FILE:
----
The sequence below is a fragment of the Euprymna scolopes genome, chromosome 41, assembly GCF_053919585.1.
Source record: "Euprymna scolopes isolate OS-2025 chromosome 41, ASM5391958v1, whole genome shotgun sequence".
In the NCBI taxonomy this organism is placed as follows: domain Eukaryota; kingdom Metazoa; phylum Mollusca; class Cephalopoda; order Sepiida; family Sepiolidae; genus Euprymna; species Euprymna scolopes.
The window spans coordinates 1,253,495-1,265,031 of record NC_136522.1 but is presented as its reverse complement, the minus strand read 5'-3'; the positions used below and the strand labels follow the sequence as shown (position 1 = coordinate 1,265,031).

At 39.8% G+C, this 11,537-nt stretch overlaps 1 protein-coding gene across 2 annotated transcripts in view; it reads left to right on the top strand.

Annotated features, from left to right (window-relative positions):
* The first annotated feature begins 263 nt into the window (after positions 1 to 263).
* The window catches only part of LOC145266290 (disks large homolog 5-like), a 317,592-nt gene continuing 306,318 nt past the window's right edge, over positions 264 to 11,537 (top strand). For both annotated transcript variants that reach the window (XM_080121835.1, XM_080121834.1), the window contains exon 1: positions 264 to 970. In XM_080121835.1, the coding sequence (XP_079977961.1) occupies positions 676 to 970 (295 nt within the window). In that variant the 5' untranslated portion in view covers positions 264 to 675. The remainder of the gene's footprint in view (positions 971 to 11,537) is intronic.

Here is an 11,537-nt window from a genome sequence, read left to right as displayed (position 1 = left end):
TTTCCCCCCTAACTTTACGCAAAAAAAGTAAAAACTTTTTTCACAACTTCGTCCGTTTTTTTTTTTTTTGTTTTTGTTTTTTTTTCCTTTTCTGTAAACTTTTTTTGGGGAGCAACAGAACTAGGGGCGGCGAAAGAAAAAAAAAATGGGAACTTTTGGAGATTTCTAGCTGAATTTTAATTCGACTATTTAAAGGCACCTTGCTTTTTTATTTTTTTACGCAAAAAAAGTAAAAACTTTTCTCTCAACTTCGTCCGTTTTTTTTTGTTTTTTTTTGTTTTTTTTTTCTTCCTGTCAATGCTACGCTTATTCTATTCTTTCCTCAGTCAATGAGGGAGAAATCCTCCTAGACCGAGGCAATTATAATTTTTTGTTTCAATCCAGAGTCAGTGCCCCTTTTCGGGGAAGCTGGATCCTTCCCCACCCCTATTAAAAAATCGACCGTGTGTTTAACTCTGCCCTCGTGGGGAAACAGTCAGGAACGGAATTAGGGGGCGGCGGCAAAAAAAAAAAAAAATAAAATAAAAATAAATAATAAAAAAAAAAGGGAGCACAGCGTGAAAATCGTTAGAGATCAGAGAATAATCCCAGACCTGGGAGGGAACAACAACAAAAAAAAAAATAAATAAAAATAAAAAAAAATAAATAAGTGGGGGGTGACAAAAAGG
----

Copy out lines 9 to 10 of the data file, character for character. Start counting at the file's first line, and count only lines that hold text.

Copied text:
Here is an 11,537-nt window from a genome sequence, read left to right as displayed (position 1 = left end):
TTTCCCCCCTAACTTTACGCAAAAAAAGTAAAAACTTTTTTCACAACTTCGTCCGTTTTTTTTTTTTTTGTTTTTGTTTTTTTTTCCTTTTCTGTAAACTTTTTTTGGGGAGCAACAGAACTAGGGGCGGCGAAAGAAAAAAAAAATGGGAACTTTTGGAGATTTCTAGCTGAATTTTAATTCGACTATTTAAAGGCACCTTGCTTTTTTATTTTTTTACGCAAAAAAAGTAAAAACTTTTCTCTCAACTTCGTCCGTTTTTTTTTGTTTTTTTTTGTTTTTTTTTTCTTCCTGTCAATGCTACGCTTATTCTATTCTTTCCTCAGTCAATGAGGGAGAAATCCTCCTAGACCGAGGCAATTATAATTTTTTGTTTCAATCCAGAGTCAGTGCCCCTTTTCGGGGAAGCTGGATCCTTCCCCACCCCTATTAAAAAATCGACCGTGTGTTTAACTCTGCCCTCGTGGGGAAACAGTCAGGAACGGAATTAGGGGGCGGCGGCAAAAAAAAAAAAAAATAAAATAAAAATAAATAATAAAAAAAAAAGGGAGCACAGCGTGAAAATCGTTAGAGATCAGAGAATAATCCCAGACCTGGGAGGGAACAACAACAAAAAAAAAAATAAATAAAAATAAAAAAAAATAAATAAGTGGGGGGTGACAAAAAGG